What action was taken to define the scope of federal jurisdiction?
On January 23, 2020, the Trump Administration released the final version of the Navigable Waters Protection Rule (NWPR), which defines which waters and wetlands are protected under the Clean Water Act. The NWPR replaces the Obama Administration’s “Waters of the United States” (WOTUS) rule. By finalizing the NWPR, the Trump Administration has completed the regulatory process launched two years ago.
The NWPR goes into effect 60 days after publication in the Federal Register, which occurred on April 21, 2020; therefore, the rule will become effective on June 22, 2020.
What is the significance of the action?
After more than four decades, the extent of federal jurisdiction under the Clean Water Act remains a contentious issue. The Clean Water Act prohibits the discharge of pollutants into “navigable waters” without a permit authorizing the discharge. The Clean Water Act defines “navigable waters” to be “waters of the United States,” a phrase which the Act does not define.
Following the 2006 decision by the U.S. Supreme Court in Rapanos v. United States, Justice Kennedy’s “significant nexus” test was used to determine which waters were jurisdictional (i.e., federally protected). Under the “significant nexus” test, any waters that, if impacted, could have a chemical or biological impact on navigable waters were deemed federally protected under the Clean Water Act. The process for determining whether streams or wetlands were protected involved a case-by-case evaluation by the Army Corps of Engineers.
The NWPR is intended to provide greater regulatory certainty than the “significant nexus” test by defining which waters and wetlands in the country are protected under the Clean Water Act. The Trump Administration’s NWPR takes a narrower view of the waters subject to federal jurisdiction than previous EPA interpretations.
For federally protected waters, businesses must obtain permits prior to discharging wastewater into such waters. In addition, before any development that impacts federally protected waters can occur, any person placing fill into either federally protected streams or wetlands must obtain a 404 permit from the Army Corps of Engineers along with a 401 water quality certification from the state or U.S. EPA.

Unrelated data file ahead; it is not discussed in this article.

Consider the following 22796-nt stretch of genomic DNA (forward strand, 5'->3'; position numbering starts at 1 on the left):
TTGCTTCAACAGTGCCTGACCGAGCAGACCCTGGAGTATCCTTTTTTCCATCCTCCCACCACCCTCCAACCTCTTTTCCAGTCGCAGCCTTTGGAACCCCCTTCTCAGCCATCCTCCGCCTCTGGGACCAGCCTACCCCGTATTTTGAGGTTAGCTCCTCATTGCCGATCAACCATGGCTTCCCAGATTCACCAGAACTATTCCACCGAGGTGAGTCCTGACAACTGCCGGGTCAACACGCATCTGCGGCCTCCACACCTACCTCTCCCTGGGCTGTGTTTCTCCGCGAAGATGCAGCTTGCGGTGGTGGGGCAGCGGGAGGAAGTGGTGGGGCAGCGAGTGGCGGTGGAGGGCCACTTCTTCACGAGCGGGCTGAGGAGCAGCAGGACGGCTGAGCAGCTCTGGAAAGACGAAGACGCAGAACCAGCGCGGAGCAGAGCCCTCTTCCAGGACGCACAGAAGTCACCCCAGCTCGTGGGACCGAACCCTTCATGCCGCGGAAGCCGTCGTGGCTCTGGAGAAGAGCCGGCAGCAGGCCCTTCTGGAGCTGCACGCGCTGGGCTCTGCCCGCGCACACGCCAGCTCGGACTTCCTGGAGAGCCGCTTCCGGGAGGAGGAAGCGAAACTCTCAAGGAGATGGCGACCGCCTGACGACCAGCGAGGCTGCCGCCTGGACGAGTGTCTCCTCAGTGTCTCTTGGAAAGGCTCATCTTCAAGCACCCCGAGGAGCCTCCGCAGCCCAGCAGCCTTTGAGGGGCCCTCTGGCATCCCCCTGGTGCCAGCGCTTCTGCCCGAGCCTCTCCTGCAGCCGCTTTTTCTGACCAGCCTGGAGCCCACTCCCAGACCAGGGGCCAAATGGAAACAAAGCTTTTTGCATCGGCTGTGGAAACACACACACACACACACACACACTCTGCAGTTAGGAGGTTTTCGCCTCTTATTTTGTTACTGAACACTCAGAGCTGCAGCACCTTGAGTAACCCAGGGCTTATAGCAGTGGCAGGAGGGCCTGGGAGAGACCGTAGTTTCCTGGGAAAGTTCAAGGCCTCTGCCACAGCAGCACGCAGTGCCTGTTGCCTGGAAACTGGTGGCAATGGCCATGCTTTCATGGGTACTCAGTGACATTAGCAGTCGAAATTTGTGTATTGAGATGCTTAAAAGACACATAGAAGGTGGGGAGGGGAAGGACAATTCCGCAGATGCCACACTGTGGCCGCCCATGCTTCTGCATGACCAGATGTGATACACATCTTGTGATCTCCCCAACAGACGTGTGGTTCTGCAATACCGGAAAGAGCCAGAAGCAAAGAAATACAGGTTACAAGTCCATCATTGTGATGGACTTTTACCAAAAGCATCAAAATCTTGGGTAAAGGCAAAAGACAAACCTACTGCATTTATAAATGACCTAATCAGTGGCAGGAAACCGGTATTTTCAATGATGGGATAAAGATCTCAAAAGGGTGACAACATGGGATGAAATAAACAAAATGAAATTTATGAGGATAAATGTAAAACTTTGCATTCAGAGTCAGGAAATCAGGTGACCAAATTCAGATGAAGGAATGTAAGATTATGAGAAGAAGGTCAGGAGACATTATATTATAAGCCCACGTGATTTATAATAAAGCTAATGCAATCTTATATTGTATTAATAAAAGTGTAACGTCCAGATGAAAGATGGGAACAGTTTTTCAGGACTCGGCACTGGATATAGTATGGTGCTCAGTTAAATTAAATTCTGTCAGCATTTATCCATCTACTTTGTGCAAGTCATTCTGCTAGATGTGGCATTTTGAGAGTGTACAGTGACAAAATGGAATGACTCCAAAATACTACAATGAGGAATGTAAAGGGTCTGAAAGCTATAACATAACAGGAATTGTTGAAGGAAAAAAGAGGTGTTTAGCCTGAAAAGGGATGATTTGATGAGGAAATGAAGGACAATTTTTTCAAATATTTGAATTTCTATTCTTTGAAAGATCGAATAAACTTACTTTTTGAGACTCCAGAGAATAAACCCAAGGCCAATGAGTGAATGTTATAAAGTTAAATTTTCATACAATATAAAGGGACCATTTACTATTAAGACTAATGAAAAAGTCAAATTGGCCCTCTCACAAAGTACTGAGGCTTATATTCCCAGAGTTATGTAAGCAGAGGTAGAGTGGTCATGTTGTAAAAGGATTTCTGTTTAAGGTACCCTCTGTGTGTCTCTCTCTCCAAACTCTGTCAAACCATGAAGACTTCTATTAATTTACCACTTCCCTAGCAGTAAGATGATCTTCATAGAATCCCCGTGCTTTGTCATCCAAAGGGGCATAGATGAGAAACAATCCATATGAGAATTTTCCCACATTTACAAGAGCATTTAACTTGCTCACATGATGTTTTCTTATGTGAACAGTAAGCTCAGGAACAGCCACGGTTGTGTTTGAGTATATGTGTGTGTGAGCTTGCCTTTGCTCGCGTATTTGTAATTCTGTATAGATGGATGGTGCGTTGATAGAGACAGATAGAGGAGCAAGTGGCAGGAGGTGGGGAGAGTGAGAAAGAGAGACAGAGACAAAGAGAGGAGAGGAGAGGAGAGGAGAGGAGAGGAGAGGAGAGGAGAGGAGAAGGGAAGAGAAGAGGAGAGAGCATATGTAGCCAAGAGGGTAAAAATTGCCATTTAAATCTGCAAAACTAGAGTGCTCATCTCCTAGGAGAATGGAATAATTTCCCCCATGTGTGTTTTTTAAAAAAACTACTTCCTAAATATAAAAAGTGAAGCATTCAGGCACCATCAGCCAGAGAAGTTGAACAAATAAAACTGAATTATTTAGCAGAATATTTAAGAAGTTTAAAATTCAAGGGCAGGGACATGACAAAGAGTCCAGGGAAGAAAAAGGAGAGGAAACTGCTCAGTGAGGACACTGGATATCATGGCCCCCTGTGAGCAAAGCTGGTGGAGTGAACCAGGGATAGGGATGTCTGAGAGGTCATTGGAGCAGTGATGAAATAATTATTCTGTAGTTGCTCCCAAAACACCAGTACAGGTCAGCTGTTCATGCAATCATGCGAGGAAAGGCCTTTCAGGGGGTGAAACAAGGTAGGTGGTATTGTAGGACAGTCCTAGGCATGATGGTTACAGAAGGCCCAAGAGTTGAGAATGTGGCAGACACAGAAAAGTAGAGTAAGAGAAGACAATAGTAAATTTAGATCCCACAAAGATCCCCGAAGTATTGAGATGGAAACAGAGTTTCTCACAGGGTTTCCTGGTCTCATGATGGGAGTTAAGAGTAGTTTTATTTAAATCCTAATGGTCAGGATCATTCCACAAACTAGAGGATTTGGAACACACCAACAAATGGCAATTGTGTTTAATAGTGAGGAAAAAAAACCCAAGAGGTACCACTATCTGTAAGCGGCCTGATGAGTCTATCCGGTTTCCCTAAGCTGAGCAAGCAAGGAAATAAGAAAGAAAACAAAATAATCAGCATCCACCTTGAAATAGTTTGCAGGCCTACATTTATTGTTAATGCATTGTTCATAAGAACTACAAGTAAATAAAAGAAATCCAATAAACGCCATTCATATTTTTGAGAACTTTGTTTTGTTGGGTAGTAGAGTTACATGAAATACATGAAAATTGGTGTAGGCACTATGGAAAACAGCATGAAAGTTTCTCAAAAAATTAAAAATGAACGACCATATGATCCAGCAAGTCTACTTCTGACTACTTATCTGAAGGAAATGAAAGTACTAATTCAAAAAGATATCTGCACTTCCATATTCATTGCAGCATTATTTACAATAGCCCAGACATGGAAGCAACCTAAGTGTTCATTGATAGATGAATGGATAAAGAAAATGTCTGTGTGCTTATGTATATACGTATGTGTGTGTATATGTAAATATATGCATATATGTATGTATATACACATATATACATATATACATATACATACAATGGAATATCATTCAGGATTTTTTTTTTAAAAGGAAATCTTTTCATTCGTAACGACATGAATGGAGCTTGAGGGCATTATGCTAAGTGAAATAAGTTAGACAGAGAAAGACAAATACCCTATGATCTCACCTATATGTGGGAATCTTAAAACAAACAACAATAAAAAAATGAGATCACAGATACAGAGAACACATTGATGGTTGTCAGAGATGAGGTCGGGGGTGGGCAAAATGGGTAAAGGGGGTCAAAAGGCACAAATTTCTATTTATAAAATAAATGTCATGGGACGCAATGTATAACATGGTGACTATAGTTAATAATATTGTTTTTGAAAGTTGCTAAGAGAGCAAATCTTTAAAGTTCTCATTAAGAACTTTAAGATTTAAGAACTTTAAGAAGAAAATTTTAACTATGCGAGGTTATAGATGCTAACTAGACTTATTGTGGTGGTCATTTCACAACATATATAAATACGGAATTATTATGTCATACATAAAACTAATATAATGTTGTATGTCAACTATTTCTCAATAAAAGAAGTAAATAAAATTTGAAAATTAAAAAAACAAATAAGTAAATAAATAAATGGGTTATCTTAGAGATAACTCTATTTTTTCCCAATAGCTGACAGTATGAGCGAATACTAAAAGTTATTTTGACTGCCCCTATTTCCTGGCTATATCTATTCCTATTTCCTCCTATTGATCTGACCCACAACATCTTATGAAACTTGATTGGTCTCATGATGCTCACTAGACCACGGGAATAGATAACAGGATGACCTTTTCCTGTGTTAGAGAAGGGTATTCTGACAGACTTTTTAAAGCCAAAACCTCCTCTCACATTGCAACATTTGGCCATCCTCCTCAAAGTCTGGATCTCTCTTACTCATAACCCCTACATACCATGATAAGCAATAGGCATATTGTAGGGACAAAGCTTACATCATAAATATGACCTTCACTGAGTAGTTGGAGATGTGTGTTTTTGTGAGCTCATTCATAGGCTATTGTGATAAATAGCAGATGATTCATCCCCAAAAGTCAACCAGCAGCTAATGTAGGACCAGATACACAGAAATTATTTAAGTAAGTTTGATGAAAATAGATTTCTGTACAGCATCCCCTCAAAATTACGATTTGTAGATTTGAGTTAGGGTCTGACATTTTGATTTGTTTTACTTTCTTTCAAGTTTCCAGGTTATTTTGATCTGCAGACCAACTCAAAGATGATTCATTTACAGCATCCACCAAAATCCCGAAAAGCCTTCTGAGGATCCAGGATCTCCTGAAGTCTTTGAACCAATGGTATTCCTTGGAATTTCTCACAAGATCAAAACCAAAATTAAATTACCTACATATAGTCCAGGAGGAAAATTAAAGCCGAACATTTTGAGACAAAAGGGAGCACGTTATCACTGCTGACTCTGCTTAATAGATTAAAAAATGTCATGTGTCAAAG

What waters are federally protected under the NWPR?
The NWPR covers four categories of waters:
- The territorial seas and traditional navigable waters (i.e., waters currently used, waters used in the past, or waters that may be susceptible to use in interstate or foreign commerce);
- Perennial and intermittent tributaries that contribute surface water flow to navigable waters;
- Certain lakes, ponds, and impoundments that contribute surface flow to jurisdictional waters; and
- Wetlands adjacent to other jurisdictional waters. “Adjacent wetlands” is defined to mean any wetland that is connected to a jurisdictional water by (a) physically abutting the jurisdictional water, (b) inundation by flooding in a typical year from a jurisdictional water, or (c) physical separation from a jurisdictional water by a natural or artificial barrier.
Which waters are now excluded from federal protection?
The rule specifically excludes certain types of waters from regulation under the Clean Water Act, including the following:
- Groundwater (although the very recent ruling by the U.S. Supreme Court in County of Maui v. Hawaii Wildlife Fund complicates this analysis);
- ephemeral streams (streams that contain only water when it rains);
- diffuse storm water runoff;
- categories of road and farm ditches (ditches that are constructed to relocate a tributary can be jurisdictional);
- prior converted cropland (drained or otherwise manipulated for agriculture prior to December 23, 1985);
- manmade features for irrigation;
- mining, construction, or other activities located upland of jurisdictional waters; and
- wastewater treatment systems.
(85 Fed. Reg. 22,250, 22,251-22,252 (April 21, 2020).
Does Ohio law protect wetlands and waters that are not federally protected?
Yes. Ohio law also protects categories of waters that are not protected under the NWPR. Ohio Revised Code Section 6111.01(H) defines “Waters of the State” and includes: